O’Soup says initiative will have profound long-term impact for youth
In his current role as Saskatchewan’s Advocate for Children and Youth, Corey O’Soup is vigilant when it comes to ensuring children have a voice in their education.
So it was a natural fit given that earlier in his career, while at the Ministry of Education, O’Soup would be in on the ground floor in 2013 when there was a commitment to follow some of the learnings that had been gleaned from the New Zealand model known as Te Kotahitanga. This model has been universally acclaimed for the success it has achieved in terms of integrating Mori culture into the New Zealand curriculum.
“Looking back, I would say the key was that right from the beginning we talked to our Elders,” said O’Soup, who is an Indigenous person himself. “The thing that made this uniquely Saskatchewan was that among our First Nations peoples there are multiple languages, so that wasn’t an easy fit.
“But I would say without the support and guidance of the Elders, this program would never have gotten off the ground. We had to push through on a number of levels, from the Ministry [of Education] to the communities. We worked with provincial schools and First Nations schools in our efforts to Indigenize the education program.”
O’Soup vividly recalls that during the first year of piloting there were a lot of bumps in the road, “but we could see that once teachers had the tools, they were on board. They could see that this could make a difference, so that made you optimistic.”
O’Soup suggested there was a consensus that whatever challenges might arise, the success of the program was paramount to all involved once this door was opened, “we knew we couldn’t fail.
“With this process, unless you have strong conviction that you can build this, it won’t work. This is not something you can do with a phone call. It was important to invite students into the process; they could be leaders in their classrooms.
“It was a very fundamental shift in teaching differently, so we had to give teachers permission to try this and make sure that they knew we were welcoming their expertise. The most important piece in all of this is relationships. In this province we’ve talked so long about this, but this program made it clear that there was a strong link to our schools,” O’Soup said.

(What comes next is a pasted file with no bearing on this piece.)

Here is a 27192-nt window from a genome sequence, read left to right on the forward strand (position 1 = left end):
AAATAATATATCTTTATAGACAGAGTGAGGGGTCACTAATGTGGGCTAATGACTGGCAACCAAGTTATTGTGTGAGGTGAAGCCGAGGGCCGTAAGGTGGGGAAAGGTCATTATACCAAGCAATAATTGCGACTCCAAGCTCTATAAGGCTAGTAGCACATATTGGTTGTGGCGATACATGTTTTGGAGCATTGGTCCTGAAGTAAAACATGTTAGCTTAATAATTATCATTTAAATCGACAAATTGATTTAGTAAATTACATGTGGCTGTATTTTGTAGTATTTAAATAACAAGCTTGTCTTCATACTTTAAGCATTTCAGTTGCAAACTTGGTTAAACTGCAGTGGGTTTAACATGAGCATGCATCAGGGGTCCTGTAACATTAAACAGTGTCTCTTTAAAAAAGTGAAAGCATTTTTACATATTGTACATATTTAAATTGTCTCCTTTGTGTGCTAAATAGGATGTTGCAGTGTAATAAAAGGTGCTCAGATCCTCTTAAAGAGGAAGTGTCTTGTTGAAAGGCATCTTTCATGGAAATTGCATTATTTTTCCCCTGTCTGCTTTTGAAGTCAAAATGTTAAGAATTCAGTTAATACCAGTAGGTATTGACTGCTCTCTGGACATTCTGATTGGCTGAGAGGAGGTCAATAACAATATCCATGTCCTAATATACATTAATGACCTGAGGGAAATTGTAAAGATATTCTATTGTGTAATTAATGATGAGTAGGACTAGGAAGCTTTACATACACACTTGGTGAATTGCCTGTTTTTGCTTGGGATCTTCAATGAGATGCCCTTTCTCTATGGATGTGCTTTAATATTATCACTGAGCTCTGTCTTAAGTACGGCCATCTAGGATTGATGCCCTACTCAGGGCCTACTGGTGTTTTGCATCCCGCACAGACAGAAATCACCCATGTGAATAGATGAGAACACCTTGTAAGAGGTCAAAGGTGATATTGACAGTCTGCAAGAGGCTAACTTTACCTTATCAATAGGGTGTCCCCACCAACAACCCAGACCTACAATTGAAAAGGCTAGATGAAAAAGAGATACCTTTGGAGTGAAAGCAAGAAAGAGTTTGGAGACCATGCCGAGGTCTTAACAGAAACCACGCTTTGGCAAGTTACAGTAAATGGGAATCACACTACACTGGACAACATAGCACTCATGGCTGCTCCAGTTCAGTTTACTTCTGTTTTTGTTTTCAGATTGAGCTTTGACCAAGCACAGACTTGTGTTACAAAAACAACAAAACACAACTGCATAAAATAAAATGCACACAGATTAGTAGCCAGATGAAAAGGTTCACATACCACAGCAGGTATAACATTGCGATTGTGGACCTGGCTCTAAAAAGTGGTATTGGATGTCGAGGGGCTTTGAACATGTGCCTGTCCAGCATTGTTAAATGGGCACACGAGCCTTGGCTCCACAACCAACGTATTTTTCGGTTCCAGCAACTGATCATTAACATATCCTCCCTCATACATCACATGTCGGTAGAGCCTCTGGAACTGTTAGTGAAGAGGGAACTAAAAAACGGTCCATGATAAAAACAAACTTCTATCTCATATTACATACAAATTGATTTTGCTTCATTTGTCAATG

If you think that sounds pretty straightforward, O’Soup said that ostensibly it meant an integral part was for teachers to unlearn and relearn their practice.
According to O’Soup, he can still see the benefits of the Following Their Voices initiative in his current role as advocate. “It can really be a difference maker when it comes to engagement and attendance. Hopefully it will have the same effect in graduation rates.”
By his own admission, O’Soup said it takes time to get this right, and it is naive to expect overnight success on a grand scale.
“There is no question in my mind that the program has shown real promise, and it is having an impact. But if we want to move the dial, we can’t stop now. It needs to continue,” O’Soup said.
Although the number of schools has now swelled to 39, O’Soup said ideally he would like to see it expanded to 100 or even 1,590 schools provincewide.
While there are no ironclad guarantees for funding in the future, O’Soup reckons that even in the worst-case scenario where funding is cut, the initiative has already had the desired effect.
“No matter what happens, we have a legacy of teachers who have bought in, and we have communities who have bought in with everyone coming together. I think it was important that we did it right from the start in terms of doing very thorough research and having the
kind of authentic involvement we had.”
O’Soup recalls the excitement that accompanied the program and that only increased when people could see the change beginning to unfold.
“There’s always going to be little tweaks where we can do better. But it’s amazing to see, and we’re in a much better spot than just two years ago, for example,” he summed up.